Let’s revisit the story from Luke 10:25–37:
25 On one occasion an expert in the law stood up to test Jesus. “Teacher,” he asked, “what must I do to inherit eternal life?”
26 “What is written in the Law?” he replied. “How do you read it?”
27 He answered, “‘Love the Lord your God with all your heart and with all your soul and with all your strength and with all your mind’; and, ‘Love your neighbor as yourself.’”
28 “You have answered correctly,” Jesus replied. “Do this and you will live.”
29 But he wanted to justify himself, so he asked Jesus, “And who is my neighbor?”
30 In reply Jesus said: “A man was going down from Jerusalem to Jericho, when he was attacked by robbers. They stripped him of his clothes, beat him and went away, leaving him half dead. 31 A priest happened to be going down the same road, and when he saw the man, he passed by on the other side. 32 So too, a Levite, when he came to the place and saw him, passed by on the other side. 33 But a Samaritan, as he traveled, came where the man was; and when he saw him, he took pity on him. 34 He went to him and bandaged his wounds, pouring on oil and wine. Then he put the man on his own donkey, brought him to an inn and took care of him. 35 The next day he took out two denarii and gave them to the innkeeper. ‘Look after him,’ he said, ‘and when I return, I will reimburse you for any extra expense you may have.’
36 “Which of these three do you think was a neighbor to the man who fell into the hands of robbers?”
37 The expert in the law replied, “The one who had mercy on him.”
Jesus told him, “Go and do likewise.”
The law expert asks, “Who is my neighbor?” This could imply, “What qualifications might someone define when considering the neighbor whom God expects him or her to love?” Perhaps he was waiting for Jesus to respond with geographic parameters: “Your neighbor is the one who lives within 100 feet of your place of residence,” or, “Your neighbor is the one who lives within your borders.” Maybe he was waiting for Jesus to respond with social parameters: “Your neighbor is the one who looks like you,” or, “shares your interests,” or, “owns a home as large as yours,” or, “belongs to your tribe,” or, “is a member of your religious community.”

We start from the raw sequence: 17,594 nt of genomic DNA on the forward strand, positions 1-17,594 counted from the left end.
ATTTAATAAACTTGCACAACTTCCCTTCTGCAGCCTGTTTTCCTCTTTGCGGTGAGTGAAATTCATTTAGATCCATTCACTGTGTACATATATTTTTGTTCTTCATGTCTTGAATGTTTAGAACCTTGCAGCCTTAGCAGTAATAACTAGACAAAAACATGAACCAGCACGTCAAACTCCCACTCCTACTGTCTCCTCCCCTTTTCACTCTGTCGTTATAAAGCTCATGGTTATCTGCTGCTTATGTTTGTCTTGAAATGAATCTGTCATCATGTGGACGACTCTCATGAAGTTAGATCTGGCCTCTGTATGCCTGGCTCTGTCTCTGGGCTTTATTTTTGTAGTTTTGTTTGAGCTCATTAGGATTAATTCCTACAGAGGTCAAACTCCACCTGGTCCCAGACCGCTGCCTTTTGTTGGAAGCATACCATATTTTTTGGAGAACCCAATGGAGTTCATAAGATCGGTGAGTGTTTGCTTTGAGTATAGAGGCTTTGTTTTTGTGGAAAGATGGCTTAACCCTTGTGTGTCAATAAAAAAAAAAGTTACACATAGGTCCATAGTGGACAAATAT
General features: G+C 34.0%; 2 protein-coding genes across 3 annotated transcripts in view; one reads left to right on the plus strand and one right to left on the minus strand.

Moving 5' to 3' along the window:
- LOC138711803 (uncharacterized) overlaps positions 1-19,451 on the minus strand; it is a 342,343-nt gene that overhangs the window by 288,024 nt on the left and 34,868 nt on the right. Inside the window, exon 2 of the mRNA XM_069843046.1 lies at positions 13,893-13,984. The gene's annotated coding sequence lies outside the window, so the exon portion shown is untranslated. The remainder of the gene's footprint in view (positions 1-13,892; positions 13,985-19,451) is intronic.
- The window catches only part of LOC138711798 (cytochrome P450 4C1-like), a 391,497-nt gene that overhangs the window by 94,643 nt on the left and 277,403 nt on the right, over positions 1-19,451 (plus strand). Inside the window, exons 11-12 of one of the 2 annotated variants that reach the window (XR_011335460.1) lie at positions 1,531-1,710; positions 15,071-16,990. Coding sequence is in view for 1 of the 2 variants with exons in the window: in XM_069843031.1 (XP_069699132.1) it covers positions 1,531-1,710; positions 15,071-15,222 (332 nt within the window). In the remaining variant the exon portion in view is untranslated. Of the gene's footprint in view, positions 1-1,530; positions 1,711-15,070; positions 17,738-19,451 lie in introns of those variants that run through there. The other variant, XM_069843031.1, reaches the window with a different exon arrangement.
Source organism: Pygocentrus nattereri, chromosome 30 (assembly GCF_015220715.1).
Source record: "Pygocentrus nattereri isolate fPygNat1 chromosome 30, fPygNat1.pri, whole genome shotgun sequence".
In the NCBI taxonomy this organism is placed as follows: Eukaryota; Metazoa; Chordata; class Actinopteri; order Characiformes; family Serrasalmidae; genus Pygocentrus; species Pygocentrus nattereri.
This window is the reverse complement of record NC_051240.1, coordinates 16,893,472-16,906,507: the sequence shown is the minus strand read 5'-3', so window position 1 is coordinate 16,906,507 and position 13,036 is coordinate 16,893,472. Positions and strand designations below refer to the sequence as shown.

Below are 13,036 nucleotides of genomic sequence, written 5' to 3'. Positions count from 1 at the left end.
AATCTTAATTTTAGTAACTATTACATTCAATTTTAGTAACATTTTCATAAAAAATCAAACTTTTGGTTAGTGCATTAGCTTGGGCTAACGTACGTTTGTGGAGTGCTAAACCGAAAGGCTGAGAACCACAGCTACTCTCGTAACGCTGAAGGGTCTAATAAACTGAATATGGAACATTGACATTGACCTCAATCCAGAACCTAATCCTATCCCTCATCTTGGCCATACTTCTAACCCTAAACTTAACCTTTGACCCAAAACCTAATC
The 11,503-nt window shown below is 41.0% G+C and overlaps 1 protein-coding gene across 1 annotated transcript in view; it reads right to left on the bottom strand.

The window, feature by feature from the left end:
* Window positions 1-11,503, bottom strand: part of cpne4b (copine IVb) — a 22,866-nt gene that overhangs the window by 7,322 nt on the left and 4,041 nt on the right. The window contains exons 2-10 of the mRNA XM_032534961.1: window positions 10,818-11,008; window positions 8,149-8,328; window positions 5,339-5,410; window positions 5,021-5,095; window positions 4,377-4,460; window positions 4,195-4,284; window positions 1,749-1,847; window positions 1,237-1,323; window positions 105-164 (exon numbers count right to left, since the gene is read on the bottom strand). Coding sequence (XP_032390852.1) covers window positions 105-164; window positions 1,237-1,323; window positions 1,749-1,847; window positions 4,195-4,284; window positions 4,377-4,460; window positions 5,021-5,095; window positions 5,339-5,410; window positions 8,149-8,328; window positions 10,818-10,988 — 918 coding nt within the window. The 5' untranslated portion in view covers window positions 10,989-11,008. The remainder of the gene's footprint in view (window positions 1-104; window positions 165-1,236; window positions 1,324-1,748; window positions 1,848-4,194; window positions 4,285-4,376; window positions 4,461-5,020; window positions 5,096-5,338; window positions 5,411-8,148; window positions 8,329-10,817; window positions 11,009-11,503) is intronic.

Jesus gives no such parameters. He sets them up—he grabs your attention with them—but then he breaks those barriers down. The priest and the Levite, Jews who probably would have fit in nicely at the synagogue of Jesus’ questioner and who would have held up a good conversation with him concerning the Torah, are the very individuals who get the boot in Jesus’ qualifications for neighborliness. Why? Because neighborly love is not within them. As it turns out, the true neighbor of this story is the the one who may have lived farther away and looked further off from the ones you would have expected to be the neighbor. In other words, those who estranged the victim were those familiar to him, while the stranger of the victim was familial to him.
Instead of asking, “How am I like The Good Samaritan?” this story is gearing you to ponder, “Who is my neighbor?” which lends itself to, “Whom does God expect me to love?” And if your mind takes you to legal, geographical, social, or even religious qualifications, stop right there and remember what the awkward encounter of this story implies. Your neighbor is not based on these things.
You are not The Good Samaritan, much like the Jewish law expert in this story is not The Good Samaritan. The Good Samaritan is the awkward encounter with reality that forces him (and us) to understand the world differently.
The Good Samaritan shows you that asking, “Who is my neighbor?” is the wrong sort of question. The correct question sounds something more like, “How can I be a neighbor?” The admirable character of this parable is a reminder that neighbors are found in the ones we least expect. True neighbors are ones who become neighbors to the neighbor-less.
This might be the very person you hate. Or the person who hates you.
This might be the pagan who disgusts you. Or the pagan who is disgusted by you.
This might be the criminal, the fool, the gun advocate, the snowflake, the Republican, the Democrat, the immigrant, or the Muslim.*
These are your neighbors. Go and do likewise.
*The Good Criminal, The Good Fool, The Good Gun Advocate, The Good Snowflake, The Good Republican, The Good Democrat, The Good Immigrant, The Good Muslim.